- The Oxford Handbook of Warfare in the Classical World
- Abbreviations and Spelling Norms
- Emperors from Augustus to Heraclius
- War and Warfare in Ancient Greece
- War and Warfare in Ancient Rome
- The Archaeology of War
- Warfare and Environment in the Ancient World
- The Classical Greek Experience
- The Three Thousand: Alexander’s Infantry Guard
- The Hellenistic World at War: Stagnation or Development?
- War and Society in Greece
- The Rise of Rome
- Imperial Rome at War
- War and Society in the Roman Empire
- Men at War
- Treating the Sick and Wounded
- Keeping Military Discipline
- The Business of War: Mercenaries
- Logistics: Sinews of War
- War at Sea
- Greeks Under Siege: Challenges, Experiences, and Emotions
- Generalship: Leadership and Command
- Finding the Enemy: Military Intelligence
- Horses for War: Breeding and Keeping a Warhorse
- The Development and Training of Cavalry in Greece and Rome
- Greek Rituals of War
- Roman Rituals of War
- The Athenian Expedition to Sicily
- The Peloponnesian War and Its Sieges
- Epaminondas at Leuctra, 371 b.c.
- Demetrius “the Besieger” and Hellenistic Warfare
- The Second Punic War
- Roman Warfare with Sasanian Persia
- Epilogue: The Legacy of War in the Classical World
Abstract and Keywords
This chapter explores the development and training of Greek and Roman cavalries. Xenophon discussed Greek and Roman cavalry training, and much of his advice is present in modern horsemanship techniques. He showed that Athenian cavalry and care of horses had degenerated. Arrian discussed complicated cavalry maneuvers, which have certain affinities with some modern equestrian competitions. A strong thread of Roman horsemanship in modern riding has been observed. The description of the opening of the Cantabrian Gallop is a rather confused set of orders, no doubt understood by those used to such maneuvers. An exhibition of long-range javelin-throwing by the most proficient horsemen is then reported. Spatha has been a major weapon used by the Roman cavalry. Arrian's maneuvers exhibit the depth of training given to the best Roman cavalry.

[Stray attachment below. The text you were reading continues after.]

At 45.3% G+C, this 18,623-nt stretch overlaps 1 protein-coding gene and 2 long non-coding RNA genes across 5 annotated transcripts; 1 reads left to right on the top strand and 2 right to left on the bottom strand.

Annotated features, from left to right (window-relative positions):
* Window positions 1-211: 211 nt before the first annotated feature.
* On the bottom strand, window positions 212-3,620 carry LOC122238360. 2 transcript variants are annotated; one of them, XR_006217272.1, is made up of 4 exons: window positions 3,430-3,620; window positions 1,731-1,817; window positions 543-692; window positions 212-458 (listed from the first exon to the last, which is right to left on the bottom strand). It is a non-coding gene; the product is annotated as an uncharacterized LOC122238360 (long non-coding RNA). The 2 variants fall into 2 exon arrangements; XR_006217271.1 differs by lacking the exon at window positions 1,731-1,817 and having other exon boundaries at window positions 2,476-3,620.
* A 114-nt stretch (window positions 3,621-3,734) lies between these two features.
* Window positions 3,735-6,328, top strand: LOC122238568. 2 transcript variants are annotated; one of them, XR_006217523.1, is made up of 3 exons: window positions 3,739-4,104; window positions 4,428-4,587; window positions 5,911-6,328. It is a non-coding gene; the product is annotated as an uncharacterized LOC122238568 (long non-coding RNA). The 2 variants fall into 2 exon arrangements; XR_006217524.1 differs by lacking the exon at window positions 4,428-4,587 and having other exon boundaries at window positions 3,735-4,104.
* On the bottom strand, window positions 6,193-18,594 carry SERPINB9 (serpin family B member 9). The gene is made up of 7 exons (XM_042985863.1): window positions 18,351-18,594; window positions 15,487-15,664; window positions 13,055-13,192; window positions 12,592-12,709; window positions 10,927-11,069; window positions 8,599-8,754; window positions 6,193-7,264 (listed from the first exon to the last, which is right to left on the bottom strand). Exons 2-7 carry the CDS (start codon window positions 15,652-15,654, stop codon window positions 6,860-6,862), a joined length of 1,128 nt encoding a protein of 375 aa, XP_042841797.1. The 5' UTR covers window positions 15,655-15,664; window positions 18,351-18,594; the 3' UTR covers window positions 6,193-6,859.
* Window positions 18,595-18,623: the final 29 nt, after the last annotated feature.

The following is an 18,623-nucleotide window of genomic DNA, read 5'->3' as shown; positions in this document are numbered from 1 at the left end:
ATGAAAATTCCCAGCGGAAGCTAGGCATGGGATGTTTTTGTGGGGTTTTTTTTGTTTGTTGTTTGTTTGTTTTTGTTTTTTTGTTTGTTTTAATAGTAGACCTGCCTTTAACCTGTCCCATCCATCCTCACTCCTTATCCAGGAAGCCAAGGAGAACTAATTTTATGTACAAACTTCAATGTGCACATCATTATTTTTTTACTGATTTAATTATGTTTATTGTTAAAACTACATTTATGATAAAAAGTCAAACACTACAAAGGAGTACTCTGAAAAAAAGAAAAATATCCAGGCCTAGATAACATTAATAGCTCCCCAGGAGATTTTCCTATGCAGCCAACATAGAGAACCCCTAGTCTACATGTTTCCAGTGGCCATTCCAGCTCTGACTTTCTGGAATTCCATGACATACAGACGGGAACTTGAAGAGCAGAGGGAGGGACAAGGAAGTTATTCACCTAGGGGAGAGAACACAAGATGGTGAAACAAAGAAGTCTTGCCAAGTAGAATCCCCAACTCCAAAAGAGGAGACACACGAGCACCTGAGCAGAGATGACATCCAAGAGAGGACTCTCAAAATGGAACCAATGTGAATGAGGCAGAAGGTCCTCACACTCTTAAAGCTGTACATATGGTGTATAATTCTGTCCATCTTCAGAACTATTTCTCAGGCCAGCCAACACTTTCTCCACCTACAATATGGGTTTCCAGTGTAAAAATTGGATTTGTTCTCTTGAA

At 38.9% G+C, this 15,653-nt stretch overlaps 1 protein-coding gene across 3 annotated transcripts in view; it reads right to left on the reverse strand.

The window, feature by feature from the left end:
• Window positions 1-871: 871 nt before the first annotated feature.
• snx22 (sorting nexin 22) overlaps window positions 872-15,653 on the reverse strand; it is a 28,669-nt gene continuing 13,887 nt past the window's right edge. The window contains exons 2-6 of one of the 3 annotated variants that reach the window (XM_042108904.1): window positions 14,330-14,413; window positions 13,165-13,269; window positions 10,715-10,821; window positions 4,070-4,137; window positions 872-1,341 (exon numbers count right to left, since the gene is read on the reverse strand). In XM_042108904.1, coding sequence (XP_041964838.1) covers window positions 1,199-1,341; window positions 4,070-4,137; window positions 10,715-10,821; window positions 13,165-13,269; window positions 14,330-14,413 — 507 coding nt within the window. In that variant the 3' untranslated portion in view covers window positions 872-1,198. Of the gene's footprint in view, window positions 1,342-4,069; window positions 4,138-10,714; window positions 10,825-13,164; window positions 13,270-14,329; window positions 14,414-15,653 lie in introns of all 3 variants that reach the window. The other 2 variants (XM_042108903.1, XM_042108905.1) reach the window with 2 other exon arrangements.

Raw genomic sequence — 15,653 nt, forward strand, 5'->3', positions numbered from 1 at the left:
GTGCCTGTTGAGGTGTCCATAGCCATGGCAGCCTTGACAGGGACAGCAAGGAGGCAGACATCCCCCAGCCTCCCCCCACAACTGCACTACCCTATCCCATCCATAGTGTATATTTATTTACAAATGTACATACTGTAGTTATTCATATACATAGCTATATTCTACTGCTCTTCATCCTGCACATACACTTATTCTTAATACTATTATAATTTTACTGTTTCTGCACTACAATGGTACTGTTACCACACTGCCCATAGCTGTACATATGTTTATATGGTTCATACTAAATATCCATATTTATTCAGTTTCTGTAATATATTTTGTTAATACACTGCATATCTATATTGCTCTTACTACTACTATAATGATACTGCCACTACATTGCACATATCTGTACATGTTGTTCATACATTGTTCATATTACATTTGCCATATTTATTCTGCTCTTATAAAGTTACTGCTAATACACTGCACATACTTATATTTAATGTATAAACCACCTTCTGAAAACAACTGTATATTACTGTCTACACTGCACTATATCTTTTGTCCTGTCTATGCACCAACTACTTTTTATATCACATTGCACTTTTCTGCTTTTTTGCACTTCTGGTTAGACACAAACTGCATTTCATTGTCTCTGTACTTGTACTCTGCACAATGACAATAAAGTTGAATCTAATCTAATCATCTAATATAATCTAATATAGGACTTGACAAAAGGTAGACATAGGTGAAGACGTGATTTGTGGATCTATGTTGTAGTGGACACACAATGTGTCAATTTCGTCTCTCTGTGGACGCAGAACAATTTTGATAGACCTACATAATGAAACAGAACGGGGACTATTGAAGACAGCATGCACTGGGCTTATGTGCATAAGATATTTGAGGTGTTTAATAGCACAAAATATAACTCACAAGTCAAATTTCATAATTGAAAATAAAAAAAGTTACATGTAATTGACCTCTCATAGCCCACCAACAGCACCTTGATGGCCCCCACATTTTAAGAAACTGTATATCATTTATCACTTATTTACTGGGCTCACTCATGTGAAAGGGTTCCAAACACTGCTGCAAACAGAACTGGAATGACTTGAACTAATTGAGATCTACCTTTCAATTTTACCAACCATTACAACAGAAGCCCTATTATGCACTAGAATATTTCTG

Ann Hyland, independent scholar and owner of Rosach Stud, Leverington, NR Wisbech, Cambridgeshire, United Kingdom
Access to the complete content on Oxford Handbooks Online requires a subscription or purchase. Public users are able to search the site and view the abstracts and keywords for each book and chapter without a subscription.
If you have purchased a print title that contains an access token, please see the token for information about how to register your code.